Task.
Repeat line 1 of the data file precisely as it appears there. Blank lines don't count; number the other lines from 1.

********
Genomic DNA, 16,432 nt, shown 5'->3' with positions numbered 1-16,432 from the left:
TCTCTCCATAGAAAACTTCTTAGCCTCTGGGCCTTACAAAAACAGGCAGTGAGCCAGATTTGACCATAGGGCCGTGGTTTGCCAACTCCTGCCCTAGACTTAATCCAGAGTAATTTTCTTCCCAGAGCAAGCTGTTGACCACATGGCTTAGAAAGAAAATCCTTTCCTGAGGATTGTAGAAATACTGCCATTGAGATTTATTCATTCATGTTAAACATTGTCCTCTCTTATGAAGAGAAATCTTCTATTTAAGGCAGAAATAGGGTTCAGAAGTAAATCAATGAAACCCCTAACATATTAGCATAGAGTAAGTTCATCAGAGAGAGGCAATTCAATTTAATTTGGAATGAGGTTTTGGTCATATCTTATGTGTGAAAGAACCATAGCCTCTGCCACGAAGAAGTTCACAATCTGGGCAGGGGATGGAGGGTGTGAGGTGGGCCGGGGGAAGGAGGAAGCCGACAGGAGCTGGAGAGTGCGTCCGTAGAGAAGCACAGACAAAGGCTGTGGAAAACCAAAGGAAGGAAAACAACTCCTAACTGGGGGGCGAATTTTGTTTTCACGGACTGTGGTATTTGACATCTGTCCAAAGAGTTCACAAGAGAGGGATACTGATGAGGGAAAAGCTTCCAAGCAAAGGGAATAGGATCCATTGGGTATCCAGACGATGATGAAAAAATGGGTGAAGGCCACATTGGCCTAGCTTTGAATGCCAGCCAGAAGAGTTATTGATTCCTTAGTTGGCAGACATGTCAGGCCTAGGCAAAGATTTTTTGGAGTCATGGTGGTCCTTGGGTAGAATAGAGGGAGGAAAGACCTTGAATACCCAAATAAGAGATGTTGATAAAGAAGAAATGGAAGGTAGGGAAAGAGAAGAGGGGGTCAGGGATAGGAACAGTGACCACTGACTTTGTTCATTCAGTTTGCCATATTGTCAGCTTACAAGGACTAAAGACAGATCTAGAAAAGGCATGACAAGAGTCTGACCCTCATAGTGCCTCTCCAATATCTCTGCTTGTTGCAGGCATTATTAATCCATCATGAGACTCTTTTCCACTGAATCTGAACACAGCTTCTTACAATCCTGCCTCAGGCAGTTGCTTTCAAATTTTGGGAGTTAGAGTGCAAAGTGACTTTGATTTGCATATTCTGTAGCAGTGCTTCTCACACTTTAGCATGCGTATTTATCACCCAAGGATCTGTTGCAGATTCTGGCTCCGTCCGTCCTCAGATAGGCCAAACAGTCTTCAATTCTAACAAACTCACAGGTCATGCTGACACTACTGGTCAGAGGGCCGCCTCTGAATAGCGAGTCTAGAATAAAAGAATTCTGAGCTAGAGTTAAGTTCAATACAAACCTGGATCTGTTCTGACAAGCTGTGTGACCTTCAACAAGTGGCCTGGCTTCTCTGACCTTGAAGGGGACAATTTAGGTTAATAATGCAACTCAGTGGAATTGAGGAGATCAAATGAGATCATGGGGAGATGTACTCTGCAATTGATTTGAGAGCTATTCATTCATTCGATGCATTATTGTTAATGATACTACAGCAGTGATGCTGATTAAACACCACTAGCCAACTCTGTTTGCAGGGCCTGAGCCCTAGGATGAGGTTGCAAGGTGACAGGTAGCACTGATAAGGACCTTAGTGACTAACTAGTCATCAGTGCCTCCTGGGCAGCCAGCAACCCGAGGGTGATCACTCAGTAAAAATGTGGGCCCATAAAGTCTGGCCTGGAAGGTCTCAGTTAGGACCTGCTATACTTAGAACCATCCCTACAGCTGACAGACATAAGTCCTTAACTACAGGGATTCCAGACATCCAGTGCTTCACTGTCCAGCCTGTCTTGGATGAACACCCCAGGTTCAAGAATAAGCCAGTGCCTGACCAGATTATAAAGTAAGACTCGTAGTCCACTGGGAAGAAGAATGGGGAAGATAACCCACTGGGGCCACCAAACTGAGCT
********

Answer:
Genomic DNA, 16,432 nt, shown 5'->3' with positions numbered 1-16,432 from the left: